Jason enjoyed the variety of tasty dishes and Janelle was more relaxed in the evenings. They talked more over dinner and during the evening. They discovered more topics they could discuss without upsetting one another. Entertaining also became easier and more fun. In fact, Jason and Janelle began to enjoy their lives more than they ever had.

More confident and self-assured, Jason was promoted at work; Calmer and more rested Janelle landed the management position she had been striving for. Their combined salary increases more than made up for the cook’s salary. The couple started spending their restful evenings planning the vacation of their dreams for the following year. Yes, the cook was worth every dollar.

Chapter Two

Three years later Jason had gained so much weight his blood pressure shot up and he developed heart trouble. His energy slipped and he did not think as quickly at work as he had. Janelle’s love of desserts had triggered Type 2 Diabetes. She lost the baby she and Jason had carefully planned for during their peaceful evenings. Her ensuing depression led to both of them drinking more wine with their gourmet meals, continuing into the evenings. Soon it became important to add alcohol to lunches as well. Soon Janelle was asked to leave her employment.

Jason missed a lot of work with his health issues and lost his job as well, so the cook had to go. Janelle began to learn more recipes to balance her diabetes with Jason’s weight loss program. They made time to discuss their options, such as moving, downsizing, or living more frugally. It was a difficult spot in their lives. All the good times they had spent chatting and enjoying each other’s company faded as they faced this new struggle.

Eventually they settled into new routines in the small town where Jason had found a suitable job. Their health gradually improved and they felt less pressure to keep up with coworkers and neighbors. Since Janelle was home to prepare meals on time, she felt less stressed about dinners and gradually the relaxing evenings began again. One morning Janelle woke up to realize how happy she was. Truly happy.

Yes, the cook was really worth the expense.

2017 November 28 Prompt

During the 2017 NaNoWriMo event in November, Writers in the Grove members offer these prompts to provide inspiration and incentive to keep you going during the self-competition to write 50,000 words in 30 days. You may find NaNoWriMo prompts from previous years and prompts from our weekly workshops.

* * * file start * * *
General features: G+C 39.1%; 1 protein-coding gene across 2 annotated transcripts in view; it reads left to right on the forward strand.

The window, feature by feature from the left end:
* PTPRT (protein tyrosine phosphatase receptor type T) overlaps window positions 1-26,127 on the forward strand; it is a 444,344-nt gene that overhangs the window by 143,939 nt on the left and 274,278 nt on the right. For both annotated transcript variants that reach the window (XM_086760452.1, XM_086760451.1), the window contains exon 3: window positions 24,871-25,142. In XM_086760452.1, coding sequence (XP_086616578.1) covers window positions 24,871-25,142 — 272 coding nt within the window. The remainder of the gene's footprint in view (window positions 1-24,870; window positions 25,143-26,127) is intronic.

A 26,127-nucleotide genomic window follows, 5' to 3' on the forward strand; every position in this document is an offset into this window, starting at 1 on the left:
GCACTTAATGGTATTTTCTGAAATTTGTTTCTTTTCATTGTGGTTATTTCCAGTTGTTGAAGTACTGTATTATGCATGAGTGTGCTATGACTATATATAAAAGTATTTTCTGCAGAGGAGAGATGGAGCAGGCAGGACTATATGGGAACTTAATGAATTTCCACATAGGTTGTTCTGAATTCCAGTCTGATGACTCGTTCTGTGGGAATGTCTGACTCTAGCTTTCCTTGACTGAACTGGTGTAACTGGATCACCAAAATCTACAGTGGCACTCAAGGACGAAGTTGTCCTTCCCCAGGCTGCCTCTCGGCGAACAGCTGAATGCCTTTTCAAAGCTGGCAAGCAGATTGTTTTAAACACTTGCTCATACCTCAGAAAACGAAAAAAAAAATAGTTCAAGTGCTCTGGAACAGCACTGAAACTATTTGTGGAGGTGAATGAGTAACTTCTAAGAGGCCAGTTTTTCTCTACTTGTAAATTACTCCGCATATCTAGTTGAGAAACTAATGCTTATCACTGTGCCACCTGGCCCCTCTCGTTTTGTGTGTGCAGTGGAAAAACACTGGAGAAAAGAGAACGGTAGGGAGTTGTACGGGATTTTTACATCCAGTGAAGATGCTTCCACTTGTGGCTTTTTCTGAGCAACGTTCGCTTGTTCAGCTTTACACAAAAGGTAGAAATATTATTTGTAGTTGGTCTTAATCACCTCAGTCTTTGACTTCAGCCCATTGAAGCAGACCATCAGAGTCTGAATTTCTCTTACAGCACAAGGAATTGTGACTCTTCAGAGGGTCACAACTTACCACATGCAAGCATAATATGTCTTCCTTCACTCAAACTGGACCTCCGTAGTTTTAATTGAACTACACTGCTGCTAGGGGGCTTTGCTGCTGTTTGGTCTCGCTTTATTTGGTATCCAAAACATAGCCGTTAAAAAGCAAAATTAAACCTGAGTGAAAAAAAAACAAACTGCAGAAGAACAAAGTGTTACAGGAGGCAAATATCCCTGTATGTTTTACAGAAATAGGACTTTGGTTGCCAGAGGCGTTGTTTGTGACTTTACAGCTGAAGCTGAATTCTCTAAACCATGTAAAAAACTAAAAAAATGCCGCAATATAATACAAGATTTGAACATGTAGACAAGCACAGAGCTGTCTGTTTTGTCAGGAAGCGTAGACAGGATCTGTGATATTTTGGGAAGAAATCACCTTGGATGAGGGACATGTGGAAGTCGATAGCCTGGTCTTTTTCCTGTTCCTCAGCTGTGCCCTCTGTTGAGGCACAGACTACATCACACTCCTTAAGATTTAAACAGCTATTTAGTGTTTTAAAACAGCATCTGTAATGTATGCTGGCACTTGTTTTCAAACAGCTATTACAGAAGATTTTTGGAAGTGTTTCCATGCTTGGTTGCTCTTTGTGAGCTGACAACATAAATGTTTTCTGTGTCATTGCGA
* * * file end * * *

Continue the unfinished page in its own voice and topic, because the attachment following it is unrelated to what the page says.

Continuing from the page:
Today’s NaNoWriMo prompt is:

Writing isn’t hard, so why am I beating my head against this blank page?

If you are participating in NaNoWriMo, or wish to, Writers in the Grove offers an extensive range of NaNoWriMo tips and techniques to help you through the month long writing project.

2017 November 16 Prompt

em>During the 2017 NaNoWriMo event in November, Writers in the Grove members offer these prompts to provide inspiration and incentive to keep you going during the self-competition to write 50,000 words in 30 days. You may find NaNoWriMo prompts from previous years and prompts from our weekly workshops.

Today’s NaNoWriMo prompt is:

The recipe of our life.

If you are participating in NaNoWriMo, or wish to, Writers in the Grove offers an extensive range of NaNoWriMo tips and techniques to help you through the month long writing project.

Tell Me a Story

The following is by Writers in the Grove member, Bev Walker, based upon the prompt, The Roles We Play.

“Why can’t a woman be more,
More like a man?” he said.
“Because then you wouldn’t be here,” says I.

Would I trade having kids,
Watching them grow,
Laugh, learn,
For the hard labor of a
Construction site?
Or sitting in an office all day?
No.

Would I trade the warm scent
Filling my kitchen
As I take loaves of fresh bread
Out of the oven,
For the oil and grease
Of a mechanic, a factory,
Or the dry sterile atmosphere
Of a skyscraper downtown?
No.

Would I like to be an astronaut,
Like Peggy Whitson,
Out there, exploring the stars?
Yes!

But the time is not,
Nor ever was,
For me to fly to the moon,
Discovery electricity,
Romance in Paris,
Dance across the Great Wall,
Or pet a tiger.
But I can.

I can do whatever anyone
Throughout time has ever done,
Feel what they’ve felt,
See what they’ve seen.

So, show me, storyteller.
Where have you been?
What have you done?
What have you seen?
Tell me a story
So I can go, too.

8 May 2017